Virtual Camera Follow Features and ‘Body’ in Cinemachine

We’ve previously delved into the Aim features and how they navigate the rotation of the camera in relation to a Look At target, but we can also manipulate the position of the camera with a Follow target.

Using a simple animation on a cube, and setting this to be the Follow target, we can quickly see that no matter where the cube moves, the camera will follow.

When setting a Follow target, we gain access to the Body features, that work in a similar sense to Aim within Look At — allowing for all kinds of customization!

Just like our Aim features, we have different types of Body settings. Some of these function with a lot more complexity, so we will dive into them in a future article. By default, we can stick with the Transposer to allow for a simple, but flexible manipulation.

Within the Transposer type we can set a Binding Mode. This determines the coordinate space in which the offset and damping are applied. Each of these contains various different settings allowing for all sorts of applications, but again, this is a deep topic that can be explored in depth in another article. For now we can use the default Lock To Target With World Up mode.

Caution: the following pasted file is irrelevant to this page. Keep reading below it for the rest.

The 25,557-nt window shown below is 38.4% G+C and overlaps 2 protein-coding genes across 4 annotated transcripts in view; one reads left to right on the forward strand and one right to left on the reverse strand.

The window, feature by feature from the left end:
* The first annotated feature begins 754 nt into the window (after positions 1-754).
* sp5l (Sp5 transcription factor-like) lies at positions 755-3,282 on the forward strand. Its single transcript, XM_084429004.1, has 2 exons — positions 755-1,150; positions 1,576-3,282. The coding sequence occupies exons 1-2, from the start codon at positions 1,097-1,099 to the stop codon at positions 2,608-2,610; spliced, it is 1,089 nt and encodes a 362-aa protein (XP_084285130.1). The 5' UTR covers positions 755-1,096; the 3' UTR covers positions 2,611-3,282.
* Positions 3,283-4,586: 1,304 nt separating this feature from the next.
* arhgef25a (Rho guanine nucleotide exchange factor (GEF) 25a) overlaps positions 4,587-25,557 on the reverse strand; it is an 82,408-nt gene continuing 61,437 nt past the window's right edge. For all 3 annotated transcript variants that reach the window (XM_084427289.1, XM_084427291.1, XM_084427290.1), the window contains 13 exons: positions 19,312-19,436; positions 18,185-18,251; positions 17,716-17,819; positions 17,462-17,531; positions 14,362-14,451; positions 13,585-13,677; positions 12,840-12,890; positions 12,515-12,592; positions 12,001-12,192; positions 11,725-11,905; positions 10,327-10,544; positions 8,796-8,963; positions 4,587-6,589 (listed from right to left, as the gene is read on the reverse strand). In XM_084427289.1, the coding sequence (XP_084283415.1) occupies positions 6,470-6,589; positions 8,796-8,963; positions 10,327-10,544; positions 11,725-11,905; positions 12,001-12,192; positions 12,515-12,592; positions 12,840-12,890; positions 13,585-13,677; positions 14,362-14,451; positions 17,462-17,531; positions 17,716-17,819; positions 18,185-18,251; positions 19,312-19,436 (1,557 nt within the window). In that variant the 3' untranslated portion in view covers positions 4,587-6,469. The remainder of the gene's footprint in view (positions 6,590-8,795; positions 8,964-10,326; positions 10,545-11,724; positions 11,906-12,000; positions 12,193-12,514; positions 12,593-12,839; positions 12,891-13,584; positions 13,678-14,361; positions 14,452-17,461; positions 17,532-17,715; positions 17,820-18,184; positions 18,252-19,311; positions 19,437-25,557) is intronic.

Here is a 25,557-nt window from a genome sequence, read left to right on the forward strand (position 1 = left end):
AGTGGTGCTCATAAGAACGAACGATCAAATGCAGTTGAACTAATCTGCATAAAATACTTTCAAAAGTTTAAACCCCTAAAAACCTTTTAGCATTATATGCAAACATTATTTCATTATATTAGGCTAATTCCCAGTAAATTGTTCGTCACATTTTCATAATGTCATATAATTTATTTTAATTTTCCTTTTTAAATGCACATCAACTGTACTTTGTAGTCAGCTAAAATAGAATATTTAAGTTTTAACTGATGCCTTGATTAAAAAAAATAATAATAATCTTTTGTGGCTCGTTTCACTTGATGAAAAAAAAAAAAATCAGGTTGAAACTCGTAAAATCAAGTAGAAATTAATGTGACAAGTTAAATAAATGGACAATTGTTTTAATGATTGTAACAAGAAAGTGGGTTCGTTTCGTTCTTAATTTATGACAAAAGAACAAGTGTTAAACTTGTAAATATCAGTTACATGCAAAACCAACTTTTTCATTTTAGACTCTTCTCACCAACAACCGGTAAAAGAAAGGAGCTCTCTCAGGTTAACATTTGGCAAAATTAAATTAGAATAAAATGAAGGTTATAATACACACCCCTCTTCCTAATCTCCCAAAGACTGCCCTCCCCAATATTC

This mode allows for the virtual camera to follow the object at an offset, whilst ignoring any rotation except for the yaw (y axis). Therefore no matter where the tracked object moves, we will always follow a particular face of said object with the specified offset. The camera will always look in one direction, but if the tracked object rotates around the Y axis, the camera will bank around to keep that positional offset, which may put the target out of view. When we start to combine this with the Look At and Aim features, we can create all sorts of interesting movement.

Our Follow Offset works as a local vector in relation to the target. An X, Y, and Z of 0 would place the camera in the middle of this cube. But if we set a Z value of -10, the camera is placed ‘behind’ the target. As the target rotates, so too does this Vector, as seen in the above gif, the camera’s position stays 10 units back on the Z axis, allowing an arc rotation to be set up in relation to the center target.

Much like our Aim features, we can also apply Damping to the individual axes. Damping is how responsively the camera moves to keep it’s offset. Smaller numbers result in snappier movement, with larger numbers allowing for a slower move.

Axis Damping is simply relative to the targets movement. For the follow speed in regards to the targets rotation, we can use Pitch, Yaw, and Roll Damping, which again handles movement speed to keep the offset, but dependant on the X, Y, and Z axes respectively.

As we dive deeper into Binding modes tomorrow, we will come across more advanced parameters we can adjust for further manipulation!



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